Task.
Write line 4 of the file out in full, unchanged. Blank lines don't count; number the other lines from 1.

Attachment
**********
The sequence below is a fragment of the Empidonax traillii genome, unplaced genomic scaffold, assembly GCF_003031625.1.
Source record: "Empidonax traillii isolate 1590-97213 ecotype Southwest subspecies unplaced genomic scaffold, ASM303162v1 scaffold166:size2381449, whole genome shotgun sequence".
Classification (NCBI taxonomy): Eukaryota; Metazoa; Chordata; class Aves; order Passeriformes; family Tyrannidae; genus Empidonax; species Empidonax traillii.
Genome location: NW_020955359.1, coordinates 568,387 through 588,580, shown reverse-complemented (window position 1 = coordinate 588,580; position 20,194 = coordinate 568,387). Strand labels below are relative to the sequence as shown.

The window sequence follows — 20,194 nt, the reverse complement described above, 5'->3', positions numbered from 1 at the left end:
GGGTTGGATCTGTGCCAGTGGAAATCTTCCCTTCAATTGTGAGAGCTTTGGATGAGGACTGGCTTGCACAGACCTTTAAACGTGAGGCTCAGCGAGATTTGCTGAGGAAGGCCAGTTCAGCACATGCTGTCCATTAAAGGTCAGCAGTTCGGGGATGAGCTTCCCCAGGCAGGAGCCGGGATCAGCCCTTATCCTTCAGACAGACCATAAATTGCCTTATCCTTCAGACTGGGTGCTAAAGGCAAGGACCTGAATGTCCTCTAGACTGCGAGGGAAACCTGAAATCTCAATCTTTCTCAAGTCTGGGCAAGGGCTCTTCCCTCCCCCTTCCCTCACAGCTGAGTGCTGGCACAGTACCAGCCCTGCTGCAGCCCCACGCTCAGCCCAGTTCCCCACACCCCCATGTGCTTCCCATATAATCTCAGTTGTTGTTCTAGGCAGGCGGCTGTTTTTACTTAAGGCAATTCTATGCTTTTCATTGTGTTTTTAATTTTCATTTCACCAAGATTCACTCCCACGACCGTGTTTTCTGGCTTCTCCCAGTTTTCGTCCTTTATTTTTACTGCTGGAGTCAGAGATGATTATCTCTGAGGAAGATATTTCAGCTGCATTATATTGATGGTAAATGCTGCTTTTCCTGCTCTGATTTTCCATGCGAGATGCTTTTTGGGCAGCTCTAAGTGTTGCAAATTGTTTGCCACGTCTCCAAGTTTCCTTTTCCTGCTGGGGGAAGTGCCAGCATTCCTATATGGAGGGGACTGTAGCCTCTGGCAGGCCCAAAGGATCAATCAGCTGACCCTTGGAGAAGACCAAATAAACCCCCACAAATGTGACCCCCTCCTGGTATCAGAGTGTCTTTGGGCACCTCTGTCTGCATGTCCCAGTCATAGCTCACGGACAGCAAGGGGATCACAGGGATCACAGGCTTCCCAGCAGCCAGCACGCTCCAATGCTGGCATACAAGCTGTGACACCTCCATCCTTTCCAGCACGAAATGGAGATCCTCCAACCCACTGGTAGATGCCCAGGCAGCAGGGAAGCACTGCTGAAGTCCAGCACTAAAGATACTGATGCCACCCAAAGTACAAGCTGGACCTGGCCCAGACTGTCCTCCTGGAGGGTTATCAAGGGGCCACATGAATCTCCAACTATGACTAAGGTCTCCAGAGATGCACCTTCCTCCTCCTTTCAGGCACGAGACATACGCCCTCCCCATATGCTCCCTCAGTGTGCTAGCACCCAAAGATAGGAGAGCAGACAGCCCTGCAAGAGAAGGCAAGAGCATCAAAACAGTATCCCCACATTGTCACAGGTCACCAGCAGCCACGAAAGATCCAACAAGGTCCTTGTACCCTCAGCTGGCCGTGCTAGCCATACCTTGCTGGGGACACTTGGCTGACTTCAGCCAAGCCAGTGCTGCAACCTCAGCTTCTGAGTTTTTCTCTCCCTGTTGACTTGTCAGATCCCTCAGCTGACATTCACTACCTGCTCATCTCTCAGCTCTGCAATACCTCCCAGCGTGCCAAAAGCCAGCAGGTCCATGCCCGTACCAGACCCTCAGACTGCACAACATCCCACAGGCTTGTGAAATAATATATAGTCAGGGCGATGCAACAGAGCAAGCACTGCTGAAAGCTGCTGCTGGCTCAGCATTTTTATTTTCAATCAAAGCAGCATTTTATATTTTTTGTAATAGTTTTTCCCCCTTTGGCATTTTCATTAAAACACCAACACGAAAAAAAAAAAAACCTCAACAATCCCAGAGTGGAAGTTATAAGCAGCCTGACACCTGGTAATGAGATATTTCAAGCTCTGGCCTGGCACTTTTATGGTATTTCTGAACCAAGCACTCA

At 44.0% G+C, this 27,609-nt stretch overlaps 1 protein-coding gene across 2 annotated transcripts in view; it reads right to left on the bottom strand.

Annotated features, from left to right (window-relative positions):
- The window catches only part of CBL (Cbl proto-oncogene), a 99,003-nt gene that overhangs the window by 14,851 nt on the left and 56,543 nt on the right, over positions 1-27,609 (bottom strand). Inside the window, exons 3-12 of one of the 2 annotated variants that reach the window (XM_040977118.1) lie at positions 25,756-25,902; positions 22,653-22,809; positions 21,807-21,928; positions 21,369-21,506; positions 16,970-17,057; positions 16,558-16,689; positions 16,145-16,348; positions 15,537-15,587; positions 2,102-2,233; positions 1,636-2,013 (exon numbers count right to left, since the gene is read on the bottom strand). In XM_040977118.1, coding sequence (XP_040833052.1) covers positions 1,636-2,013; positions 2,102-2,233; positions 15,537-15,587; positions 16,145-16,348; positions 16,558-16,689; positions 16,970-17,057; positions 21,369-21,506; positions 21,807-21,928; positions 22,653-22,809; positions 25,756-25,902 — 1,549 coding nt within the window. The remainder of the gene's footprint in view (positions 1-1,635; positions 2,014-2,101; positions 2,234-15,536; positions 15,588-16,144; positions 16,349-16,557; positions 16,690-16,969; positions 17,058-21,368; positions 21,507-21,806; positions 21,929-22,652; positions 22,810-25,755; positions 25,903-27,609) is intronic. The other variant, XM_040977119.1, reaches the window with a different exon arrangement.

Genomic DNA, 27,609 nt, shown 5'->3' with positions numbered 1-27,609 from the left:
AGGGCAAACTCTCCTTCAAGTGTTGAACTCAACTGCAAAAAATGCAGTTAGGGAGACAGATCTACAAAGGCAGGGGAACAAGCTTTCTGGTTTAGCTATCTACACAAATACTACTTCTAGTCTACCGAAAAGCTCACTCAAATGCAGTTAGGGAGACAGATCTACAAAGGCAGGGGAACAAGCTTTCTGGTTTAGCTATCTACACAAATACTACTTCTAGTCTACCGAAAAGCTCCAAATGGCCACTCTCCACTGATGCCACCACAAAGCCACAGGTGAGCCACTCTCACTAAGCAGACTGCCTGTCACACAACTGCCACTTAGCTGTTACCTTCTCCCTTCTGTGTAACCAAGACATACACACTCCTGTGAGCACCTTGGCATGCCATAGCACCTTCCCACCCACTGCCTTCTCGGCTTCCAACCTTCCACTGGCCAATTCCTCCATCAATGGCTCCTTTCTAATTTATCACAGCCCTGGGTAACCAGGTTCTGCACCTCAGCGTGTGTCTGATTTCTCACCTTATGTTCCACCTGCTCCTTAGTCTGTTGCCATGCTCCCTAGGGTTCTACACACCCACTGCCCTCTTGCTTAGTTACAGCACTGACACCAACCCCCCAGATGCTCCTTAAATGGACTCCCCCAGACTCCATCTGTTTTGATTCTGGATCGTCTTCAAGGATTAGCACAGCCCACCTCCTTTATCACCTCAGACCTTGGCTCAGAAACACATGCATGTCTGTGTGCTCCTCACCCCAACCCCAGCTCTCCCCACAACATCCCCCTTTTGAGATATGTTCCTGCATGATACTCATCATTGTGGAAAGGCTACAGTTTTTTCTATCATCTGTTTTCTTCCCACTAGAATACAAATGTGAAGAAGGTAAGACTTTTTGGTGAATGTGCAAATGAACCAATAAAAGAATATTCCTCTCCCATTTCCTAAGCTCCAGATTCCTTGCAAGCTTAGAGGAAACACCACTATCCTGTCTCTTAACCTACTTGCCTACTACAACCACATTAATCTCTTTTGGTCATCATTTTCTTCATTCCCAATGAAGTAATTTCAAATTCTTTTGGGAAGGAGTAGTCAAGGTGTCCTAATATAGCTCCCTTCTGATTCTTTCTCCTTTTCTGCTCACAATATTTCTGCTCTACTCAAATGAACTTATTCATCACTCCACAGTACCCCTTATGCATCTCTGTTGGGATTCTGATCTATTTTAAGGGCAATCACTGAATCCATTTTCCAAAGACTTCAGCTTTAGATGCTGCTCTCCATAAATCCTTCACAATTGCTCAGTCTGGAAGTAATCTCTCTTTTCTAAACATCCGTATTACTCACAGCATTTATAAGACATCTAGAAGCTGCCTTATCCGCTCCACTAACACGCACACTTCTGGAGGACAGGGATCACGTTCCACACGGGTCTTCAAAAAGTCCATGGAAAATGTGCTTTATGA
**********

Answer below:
Genome location: NW_020955359.1, coordinates 568,387 through 588,580, shown reverse-complemented (window position 1 = coordinate 588,580; position 20,194 = coordinate 568,387). Strand labels below are relative to the sequence as shown.